Assuming you haven't overridden the toString method in your class, then the object will use the Object implementation of toString which is described as follows:
The toString method for class Object returns a string consisting of the name of the class of which the object is an instance, the at-sign character `@', and the unsigned hexadecimal representation of the hash code of the object.

so in this case it is the toString method that is calling the hashCode method and is nothing to do with collections or buckets.
Jesper de Jong
Java Cowboy
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Joined: Aug 16, 2005
Posts: 13875
    
  10

Pramod Kumar Pandey wrote:sir when we try to print reference , then hashCode() called it means that the object is being accessed from some bucket .

No, it is not being accessed from "some bucket". The hashCode() method is just a method that returns an integer, there's no magic happening.

When you print an object and its toString() method is not overridden, then the toString() method from class java.lang.Object is called. That method prints something that looks like <classname>@<hashcode> (where the hash code is printed in hexadecimal). It probably looks something like this:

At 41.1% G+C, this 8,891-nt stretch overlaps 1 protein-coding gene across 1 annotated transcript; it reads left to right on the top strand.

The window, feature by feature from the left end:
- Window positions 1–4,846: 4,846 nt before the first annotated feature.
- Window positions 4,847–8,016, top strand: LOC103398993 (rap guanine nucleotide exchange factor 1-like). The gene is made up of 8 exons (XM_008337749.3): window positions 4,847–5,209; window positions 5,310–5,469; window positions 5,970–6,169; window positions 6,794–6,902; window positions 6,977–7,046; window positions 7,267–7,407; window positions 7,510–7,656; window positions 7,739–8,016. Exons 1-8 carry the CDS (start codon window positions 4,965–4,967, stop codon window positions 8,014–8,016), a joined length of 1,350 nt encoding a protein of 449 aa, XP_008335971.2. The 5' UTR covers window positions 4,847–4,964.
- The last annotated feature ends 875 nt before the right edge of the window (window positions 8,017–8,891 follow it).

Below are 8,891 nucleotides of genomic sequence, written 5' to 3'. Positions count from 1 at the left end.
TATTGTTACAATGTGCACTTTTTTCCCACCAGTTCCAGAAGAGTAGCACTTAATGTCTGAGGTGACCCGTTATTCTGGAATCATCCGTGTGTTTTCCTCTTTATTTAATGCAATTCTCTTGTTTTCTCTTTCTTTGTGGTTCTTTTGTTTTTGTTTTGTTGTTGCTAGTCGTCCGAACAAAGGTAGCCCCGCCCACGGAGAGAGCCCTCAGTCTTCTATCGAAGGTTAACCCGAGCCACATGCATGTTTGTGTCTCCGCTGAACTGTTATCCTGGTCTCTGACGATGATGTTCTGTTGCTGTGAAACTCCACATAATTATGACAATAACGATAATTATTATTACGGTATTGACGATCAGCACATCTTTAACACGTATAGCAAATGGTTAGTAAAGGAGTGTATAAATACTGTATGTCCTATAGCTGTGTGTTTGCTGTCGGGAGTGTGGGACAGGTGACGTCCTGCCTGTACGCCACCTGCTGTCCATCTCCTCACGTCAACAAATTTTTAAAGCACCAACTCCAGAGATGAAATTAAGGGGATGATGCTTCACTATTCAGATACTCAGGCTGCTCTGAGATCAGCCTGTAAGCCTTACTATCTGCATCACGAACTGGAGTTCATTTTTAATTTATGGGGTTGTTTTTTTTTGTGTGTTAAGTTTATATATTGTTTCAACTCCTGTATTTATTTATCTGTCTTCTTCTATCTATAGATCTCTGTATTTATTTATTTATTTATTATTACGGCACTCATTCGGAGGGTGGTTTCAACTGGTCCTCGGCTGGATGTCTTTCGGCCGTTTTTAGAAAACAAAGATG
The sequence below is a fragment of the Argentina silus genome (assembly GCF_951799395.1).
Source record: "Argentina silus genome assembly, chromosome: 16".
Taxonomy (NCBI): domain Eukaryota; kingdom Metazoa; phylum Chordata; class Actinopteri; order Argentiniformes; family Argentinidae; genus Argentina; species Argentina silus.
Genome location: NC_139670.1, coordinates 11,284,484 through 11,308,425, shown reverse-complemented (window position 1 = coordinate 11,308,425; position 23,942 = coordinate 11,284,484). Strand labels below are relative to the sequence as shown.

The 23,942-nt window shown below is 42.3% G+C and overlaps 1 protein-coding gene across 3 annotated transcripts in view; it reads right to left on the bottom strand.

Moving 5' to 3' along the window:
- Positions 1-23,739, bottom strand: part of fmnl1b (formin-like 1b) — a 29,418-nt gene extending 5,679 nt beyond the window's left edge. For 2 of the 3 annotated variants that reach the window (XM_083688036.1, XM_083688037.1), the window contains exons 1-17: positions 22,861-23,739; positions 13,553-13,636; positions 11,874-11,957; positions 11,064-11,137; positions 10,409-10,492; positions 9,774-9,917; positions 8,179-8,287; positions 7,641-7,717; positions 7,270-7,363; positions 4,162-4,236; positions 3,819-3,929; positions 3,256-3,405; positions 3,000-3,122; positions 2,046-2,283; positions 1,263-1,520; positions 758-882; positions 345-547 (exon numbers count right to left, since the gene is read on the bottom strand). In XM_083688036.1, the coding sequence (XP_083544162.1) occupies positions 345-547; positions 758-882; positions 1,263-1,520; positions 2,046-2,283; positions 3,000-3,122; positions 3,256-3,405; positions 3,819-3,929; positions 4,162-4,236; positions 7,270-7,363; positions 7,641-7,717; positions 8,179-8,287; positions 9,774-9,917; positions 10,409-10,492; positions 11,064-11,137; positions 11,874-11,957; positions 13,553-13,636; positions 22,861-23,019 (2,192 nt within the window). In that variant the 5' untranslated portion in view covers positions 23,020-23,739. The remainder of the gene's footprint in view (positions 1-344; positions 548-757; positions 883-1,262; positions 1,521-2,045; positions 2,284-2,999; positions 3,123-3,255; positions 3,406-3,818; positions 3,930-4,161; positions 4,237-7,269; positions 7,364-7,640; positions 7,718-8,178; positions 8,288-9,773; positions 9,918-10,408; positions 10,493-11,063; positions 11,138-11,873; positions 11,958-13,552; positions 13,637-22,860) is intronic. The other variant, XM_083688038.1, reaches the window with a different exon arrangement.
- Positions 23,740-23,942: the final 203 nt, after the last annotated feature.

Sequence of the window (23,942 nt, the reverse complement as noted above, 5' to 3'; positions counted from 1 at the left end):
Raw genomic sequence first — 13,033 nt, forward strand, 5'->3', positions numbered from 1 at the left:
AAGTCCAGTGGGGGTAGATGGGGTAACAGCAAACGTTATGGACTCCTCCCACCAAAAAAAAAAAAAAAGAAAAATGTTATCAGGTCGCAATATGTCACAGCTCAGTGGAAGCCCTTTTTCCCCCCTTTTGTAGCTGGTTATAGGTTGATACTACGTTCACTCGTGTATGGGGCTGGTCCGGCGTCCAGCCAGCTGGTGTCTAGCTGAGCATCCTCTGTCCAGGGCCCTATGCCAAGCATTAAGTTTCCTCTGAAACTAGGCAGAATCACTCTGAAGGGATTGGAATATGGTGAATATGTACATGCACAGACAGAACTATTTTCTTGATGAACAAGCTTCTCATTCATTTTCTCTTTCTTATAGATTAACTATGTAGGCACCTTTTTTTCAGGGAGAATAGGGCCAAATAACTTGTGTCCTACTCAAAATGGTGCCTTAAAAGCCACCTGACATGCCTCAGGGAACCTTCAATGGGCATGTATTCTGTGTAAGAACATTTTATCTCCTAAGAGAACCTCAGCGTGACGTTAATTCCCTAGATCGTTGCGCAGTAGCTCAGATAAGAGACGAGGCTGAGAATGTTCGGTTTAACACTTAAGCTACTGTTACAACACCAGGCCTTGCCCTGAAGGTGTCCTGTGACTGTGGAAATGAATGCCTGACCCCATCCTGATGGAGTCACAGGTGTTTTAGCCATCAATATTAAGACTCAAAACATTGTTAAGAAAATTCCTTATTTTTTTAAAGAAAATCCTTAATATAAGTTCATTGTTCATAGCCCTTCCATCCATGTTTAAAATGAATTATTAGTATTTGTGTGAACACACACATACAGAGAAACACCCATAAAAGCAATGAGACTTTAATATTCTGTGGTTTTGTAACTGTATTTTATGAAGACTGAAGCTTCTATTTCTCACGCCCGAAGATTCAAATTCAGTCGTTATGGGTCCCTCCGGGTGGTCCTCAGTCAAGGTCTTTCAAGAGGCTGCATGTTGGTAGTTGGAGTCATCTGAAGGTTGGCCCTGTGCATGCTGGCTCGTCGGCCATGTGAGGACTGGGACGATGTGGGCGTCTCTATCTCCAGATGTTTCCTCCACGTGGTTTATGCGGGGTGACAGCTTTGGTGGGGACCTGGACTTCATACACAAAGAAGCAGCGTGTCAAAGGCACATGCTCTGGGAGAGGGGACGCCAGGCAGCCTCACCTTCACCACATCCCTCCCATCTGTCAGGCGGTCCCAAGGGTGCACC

There's nothing special going on, and nothing that has anything to do with buckets.
Pramod Kumar Pandey
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Joined: Dec 05, 2013
Posts: 30

Dear Sir one last thing .. How we determine that a collection class has how many bucket (fixed or varies) ?
Paul Clapham
Bartender

Joined: Oct 14, 2005
Posts: 18135
    
    8

Well, generally we don't, because generally we don't care about that sort of thing. Most of us just let the collection get on with its work while we get on with ours. However if you're curious then, first of all: Only Map-type collections are likely to use buckets at all. List-type collections won't use buckets. And if you really want to know that, I suggest (a) looking at the collection's source code, and (b) using a debugger to see how it works in a real program.